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Compton effect

  1. Sep 2, 2003 #1
    dear reader,
    what is comptons effect.how did compton do this experiment?[?] :smile:
  2. jcsd
  3. Sep 2, 2003 #2


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    Some background: It was in 1923 and he was studying the scattering of Xrays

    he would irradiate a sample of some material with Xrays of a known wavelength and measure the difference in wavelength of the Xrays scattered at some definite angle from the sample

    he found a formula which says that the bigger the angle of scattering the more of a reduction in energy of the Xrays----in other words the bigger the increase in wavelength

    [longer wavelength Xrays have less quantum energy and less penetrating power---he could measure the wavelength by measuring how thick a barrier the Xrays could penetrate]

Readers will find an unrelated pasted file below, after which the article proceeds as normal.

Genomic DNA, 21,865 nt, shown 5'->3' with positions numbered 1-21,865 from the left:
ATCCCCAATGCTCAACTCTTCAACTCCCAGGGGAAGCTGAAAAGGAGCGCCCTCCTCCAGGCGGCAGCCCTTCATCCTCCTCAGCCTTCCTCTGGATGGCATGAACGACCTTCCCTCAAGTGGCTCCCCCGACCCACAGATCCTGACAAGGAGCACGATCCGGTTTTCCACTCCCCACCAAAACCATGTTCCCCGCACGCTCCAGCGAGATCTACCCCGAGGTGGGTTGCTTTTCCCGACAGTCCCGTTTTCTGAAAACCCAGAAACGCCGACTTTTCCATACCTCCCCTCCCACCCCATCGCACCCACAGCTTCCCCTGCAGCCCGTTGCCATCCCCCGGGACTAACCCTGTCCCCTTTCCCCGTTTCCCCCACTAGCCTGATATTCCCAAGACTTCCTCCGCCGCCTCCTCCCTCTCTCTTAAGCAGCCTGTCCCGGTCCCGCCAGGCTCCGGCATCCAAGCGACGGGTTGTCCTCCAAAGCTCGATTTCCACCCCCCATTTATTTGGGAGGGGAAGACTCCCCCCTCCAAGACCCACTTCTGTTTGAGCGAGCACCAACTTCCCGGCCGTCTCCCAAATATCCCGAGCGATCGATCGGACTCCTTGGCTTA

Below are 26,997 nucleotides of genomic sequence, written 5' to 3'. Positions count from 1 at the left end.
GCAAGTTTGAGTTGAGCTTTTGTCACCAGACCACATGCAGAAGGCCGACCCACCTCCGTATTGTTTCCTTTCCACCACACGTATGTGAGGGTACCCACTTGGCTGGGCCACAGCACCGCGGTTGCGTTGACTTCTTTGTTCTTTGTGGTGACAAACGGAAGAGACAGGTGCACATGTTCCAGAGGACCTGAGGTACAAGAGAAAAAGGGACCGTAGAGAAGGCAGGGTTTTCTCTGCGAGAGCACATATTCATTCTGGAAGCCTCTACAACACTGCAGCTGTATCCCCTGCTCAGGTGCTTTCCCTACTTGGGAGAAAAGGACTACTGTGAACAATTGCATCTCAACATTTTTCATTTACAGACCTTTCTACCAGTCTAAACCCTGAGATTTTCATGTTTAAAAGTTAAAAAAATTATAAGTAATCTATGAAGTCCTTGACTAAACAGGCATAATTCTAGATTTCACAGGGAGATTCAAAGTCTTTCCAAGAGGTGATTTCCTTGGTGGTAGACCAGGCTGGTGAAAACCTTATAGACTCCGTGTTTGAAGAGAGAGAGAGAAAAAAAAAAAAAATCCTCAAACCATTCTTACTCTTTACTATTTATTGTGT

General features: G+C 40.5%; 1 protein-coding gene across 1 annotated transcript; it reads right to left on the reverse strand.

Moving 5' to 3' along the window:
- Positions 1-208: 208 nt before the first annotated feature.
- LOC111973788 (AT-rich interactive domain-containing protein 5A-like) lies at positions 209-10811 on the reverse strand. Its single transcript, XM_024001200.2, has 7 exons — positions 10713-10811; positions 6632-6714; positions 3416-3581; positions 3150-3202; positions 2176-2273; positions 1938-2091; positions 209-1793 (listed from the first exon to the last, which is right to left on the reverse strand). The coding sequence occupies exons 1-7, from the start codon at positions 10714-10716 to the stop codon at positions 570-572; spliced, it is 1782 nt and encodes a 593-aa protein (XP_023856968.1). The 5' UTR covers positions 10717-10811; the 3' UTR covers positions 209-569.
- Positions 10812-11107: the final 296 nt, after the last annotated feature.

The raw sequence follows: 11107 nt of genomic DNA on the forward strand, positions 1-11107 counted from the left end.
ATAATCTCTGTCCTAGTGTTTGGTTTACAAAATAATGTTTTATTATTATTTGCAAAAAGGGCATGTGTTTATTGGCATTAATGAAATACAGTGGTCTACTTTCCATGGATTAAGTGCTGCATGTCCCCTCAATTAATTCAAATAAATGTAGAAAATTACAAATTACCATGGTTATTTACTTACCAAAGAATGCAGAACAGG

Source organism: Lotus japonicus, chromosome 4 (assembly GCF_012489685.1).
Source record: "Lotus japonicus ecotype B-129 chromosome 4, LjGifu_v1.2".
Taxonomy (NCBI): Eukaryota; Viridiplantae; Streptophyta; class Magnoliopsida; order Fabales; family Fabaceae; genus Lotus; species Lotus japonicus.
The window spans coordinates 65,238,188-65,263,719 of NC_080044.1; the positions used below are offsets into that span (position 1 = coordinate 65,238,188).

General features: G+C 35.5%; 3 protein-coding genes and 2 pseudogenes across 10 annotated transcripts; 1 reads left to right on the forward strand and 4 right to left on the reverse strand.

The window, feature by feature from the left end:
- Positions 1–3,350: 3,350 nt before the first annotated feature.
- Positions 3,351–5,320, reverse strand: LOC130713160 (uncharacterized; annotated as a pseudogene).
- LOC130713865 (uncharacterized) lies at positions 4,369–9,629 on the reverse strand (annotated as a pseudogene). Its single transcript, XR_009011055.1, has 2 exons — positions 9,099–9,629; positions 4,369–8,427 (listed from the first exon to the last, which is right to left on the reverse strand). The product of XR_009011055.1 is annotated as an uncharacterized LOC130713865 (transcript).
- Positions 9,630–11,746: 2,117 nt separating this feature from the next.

Compton assumed that the scattering was by outershell electrons in the material of the target. To a first approximation that is the Xray was scattered by one collision with one (essentially free floating) electron.the formula says

    increase in wavelength = (h/mc)(1 - cosine(scatter angle))

    = 0.0242 (1 - cosg) angstroms

    So if the angle of scatter was 90 degrees (with cosine zero) then the wavelength would be reduced by 0.02 angstroms

    This is headline news because it does not depend on the material and it does not depend on the incoming wavelength

    The original publication in 1923 was
    Physics Review volume 21 pages 207,483,715
    and volume 22, page 409

    I'm getting this out of a more-than-60 year old physics text that belonged to a physicist of the pre-1940 generation, it is a fascinating book and describes a lot of the early quantum physics experiments in considerable detail. Doubtless there is more to be had on the web.

    Compton's name was Arthur Holly Compton
    Last edited: Sep 2, 2003
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